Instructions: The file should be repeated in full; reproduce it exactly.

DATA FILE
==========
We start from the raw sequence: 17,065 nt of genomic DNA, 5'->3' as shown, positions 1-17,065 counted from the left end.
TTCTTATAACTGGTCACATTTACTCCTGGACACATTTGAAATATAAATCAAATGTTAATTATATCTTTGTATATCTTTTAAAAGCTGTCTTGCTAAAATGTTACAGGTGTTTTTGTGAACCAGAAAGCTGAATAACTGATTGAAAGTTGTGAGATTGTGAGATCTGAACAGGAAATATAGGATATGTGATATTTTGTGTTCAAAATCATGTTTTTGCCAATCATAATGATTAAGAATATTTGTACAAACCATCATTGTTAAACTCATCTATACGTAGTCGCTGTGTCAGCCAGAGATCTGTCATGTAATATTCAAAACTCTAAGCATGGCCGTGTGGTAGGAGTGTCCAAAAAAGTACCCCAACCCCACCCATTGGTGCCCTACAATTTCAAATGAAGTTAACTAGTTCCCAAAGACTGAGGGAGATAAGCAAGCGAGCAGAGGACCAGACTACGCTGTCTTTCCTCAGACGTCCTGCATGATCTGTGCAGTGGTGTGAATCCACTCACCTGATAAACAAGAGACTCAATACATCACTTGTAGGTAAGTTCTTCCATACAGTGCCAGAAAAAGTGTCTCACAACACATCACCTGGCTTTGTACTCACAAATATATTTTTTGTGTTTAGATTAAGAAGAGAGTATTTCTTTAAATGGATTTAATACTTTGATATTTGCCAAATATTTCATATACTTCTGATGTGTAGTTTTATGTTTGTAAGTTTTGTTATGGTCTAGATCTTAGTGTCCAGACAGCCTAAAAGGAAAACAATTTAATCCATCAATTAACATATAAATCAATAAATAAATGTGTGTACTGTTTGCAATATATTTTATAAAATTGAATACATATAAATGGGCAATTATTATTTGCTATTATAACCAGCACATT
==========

We start from the raw sequence: 17,065 nt of genomic DNA, 5'->3' as shown, positions 1-17,065 counted from the left end.
TTCTTATAACTGGTCACATTTACTCCTGGACACATTTGAAATATAAATCAAATGTTAATTATATCTTTGTATATCTTTTAAAAGCTGTCTTGCTAAAATGTTACAGGTGTTTTTGTGAACCAGAAAGCTGAATAACTGATTGAAAGTTGTGAGATTGTGAGATCTGAACAGGAAATATAGGATATGTGATATTTTGTGTTCAAAATCATGTTTTTGCCAATCATAATGATTAAGAATATTTGTACAAACCATCATTGTTAAACTCATCTATACGTAGTCGCTGTGTCAGCCAGAGATCTGTCATGTAATATTCAAAACTCTAAGCATGGCCGTGTGGTAGGAGTGTCCAAAAAAGTACCCCAACCCCACCCATTGGTGCCCTACAATTTCAAATGAAGTTAACTAGTTCCCAAAGACTGAGGGAGATAAGCAAGCGAGCAGAGGACCAGACTACGCTGTCTTTCCTCAGACGTCCTGCATGATCTGTGCAGTGGTGTGAATCCACTCACCTGATAAACAAGAGACTCAATACATCACTTGTAGGTAAGTTCTTCCATACAGTGCCAGAAAAAGTGTCTCACAACACATCACCTGGCTTTGTACTCACAAATATATTTTTTGTGTTTAGATTAAGAAGAGAGTATTTCTTTAAATGGATTTAATACTTTGATATTTGCCAAATATTTCATATACTTCTGATGTGTAGTTTTATGTTTGTAAGTTTTGTTATGGTCTAGATCTTAGTGTCCAGACAGCCTAAAAGGAAAACAATTTAATCCATCAATTAACATATAAATCAATAAATAAATGTGTGTACTGTTTGCAATATATTTTATAAAATTGAATACATATAAATGGGCAATTATTATTTGCTATTATAACCAGCACATT